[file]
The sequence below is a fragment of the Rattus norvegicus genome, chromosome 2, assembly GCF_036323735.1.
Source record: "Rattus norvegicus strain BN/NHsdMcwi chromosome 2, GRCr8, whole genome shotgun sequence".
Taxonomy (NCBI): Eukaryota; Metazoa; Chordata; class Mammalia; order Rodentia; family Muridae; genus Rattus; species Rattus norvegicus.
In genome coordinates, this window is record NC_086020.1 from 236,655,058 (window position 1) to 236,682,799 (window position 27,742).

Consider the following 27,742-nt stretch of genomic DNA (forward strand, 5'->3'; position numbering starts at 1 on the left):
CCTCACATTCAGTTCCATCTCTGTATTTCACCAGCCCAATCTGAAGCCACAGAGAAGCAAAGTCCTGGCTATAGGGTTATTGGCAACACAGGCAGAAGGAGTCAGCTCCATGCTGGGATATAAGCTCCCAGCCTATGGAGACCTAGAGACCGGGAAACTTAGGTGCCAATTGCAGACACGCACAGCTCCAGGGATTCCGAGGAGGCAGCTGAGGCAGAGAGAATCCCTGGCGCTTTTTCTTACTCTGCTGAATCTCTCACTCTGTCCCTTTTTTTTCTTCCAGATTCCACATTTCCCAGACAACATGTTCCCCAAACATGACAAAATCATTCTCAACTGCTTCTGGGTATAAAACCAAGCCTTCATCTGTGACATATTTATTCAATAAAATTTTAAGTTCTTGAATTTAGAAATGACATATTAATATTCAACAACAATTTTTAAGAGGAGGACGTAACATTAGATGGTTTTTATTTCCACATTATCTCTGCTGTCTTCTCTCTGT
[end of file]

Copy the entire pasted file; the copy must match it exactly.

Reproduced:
The sequence below is a fragment of the Rattus norvegicus genome, chromosome 2, assembly GCF_036323735.1.
Source record: "Rattus norvegicus strain BN/NHsdMcwi chromosome 2, GRCr8, whole genome shotgun sequence".
Taxonomy (NCBI): Eukaryota; Metazoa; Chordata; class Mammalia; order Rodentia; family Muridae; genus Rattus; species Rattus norvegicus.
In genome coordinates, this window is record NC_086020.1 from 236,655,058 (window position 1) to 236,682,799 (window position 27,742).

Consider the following 27,742-nt stretch of genomic DNA (forward strand, 5'->3'; position numbering starts at 1 on the left):
CCTCACATTCAGTTCCATCTCTGTATTTCACCAGCCCAATCTGAAGCCACAGAGAAGCAAAGTCCTGGCTATAGGGTTATTGGCAACACAGGCAGAAGGAGTCAGCTCCATGCTGGGATATAAGCTCCCAGCCTATGGAGACCTAGAGACCGGGAAACTTAGGTGCCAATTGCAGACACGCACAGCTCCAGGGATTCCGAGGAGGCAGCTGAGGCAGAGAGAATCCCTGGCGCTTTTTCTTACTCTGCTGAATCTCTCACTCTGTCCCTTTTTTTTCTTCCAGATTCCACATTTCCCAGACAACATGTTCCCCAAACATGACAAAATCATTCTCAACTGCTTCTGGGTATAAAACCAAGCCTTCATCTGTGACATATTTATTCAATAAAATTTTAAGTTCTTGAATTTAGAAATGACATATTAATATTCAACAACAATTTTTAAGAGGAGGACGTAACATTAGATGGTTTTTATTTCCACATTATCTCTGCTGTCTTCTCTCTGT